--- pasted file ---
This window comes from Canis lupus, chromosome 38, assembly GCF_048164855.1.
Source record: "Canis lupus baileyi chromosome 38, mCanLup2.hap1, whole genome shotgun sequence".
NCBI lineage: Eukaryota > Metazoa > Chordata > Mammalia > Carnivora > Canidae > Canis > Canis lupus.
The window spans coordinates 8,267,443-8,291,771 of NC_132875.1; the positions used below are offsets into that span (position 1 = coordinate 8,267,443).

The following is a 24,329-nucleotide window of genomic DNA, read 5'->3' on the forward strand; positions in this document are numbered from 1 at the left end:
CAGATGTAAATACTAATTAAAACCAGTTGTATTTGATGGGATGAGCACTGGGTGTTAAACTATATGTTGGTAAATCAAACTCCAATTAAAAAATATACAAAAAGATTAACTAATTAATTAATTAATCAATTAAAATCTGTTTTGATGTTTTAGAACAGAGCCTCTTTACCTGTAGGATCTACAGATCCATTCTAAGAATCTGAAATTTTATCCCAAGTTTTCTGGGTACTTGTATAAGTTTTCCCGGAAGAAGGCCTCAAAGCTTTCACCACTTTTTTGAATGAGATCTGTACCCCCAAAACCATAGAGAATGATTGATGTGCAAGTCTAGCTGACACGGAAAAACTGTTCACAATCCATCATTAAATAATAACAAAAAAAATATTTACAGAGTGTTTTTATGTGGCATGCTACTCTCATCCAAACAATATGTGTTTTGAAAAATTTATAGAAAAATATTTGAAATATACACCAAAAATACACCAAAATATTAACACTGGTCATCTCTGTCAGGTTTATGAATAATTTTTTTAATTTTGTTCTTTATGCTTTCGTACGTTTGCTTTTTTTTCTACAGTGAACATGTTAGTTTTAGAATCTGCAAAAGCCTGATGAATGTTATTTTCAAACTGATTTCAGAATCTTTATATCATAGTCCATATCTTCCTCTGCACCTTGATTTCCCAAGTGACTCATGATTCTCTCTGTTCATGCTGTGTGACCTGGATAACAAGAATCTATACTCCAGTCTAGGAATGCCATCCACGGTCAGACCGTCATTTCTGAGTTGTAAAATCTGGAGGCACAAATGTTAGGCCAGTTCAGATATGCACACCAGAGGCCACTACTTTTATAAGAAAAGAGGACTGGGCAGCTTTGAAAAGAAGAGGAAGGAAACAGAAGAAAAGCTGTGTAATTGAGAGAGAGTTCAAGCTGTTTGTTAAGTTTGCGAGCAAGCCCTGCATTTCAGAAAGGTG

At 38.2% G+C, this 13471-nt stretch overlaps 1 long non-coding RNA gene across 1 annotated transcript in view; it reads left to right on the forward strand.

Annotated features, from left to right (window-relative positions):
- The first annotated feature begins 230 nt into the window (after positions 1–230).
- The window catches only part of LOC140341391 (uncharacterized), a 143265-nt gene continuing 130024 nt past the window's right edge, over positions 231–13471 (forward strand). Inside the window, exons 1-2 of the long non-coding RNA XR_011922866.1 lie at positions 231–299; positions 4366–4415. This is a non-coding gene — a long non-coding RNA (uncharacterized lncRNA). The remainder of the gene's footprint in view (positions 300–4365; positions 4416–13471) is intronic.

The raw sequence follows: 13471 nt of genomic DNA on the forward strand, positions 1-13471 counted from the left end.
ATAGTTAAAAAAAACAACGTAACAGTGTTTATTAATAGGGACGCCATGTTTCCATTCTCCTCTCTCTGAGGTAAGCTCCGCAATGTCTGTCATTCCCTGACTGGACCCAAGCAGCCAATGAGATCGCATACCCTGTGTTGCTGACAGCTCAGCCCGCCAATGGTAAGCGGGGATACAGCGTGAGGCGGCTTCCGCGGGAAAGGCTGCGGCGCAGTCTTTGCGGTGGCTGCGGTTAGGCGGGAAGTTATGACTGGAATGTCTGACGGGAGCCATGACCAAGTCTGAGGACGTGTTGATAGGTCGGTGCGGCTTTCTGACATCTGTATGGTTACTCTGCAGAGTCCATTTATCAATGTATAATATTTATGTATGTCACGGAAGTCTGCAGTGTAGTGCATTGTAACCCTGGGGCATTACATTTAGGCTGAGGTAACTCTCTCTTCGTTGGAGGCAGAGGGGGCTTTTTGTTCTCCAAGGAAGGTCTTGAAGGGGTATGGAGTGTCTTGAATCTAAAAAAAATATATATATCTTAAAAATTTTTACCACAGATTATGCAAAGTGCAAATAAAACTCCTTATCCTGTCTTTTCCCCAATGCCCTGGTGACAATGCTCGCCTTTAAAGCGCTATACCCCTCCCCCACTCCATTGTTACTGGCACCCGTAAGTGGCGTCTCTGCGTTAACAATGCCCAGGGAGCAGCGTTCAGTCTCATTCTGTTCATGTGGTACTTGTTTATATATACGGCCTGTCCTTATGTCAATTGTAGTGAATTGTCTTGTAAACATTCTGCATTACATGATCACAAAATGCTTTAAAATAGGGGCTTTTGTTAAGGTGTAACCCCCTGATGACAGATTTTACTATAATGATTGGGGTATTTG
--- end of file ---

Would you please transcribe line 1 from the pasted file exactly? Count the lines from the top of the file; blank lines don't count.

This window comes from Canis lupus, chromosome 38, assembly GCF_048164855.1.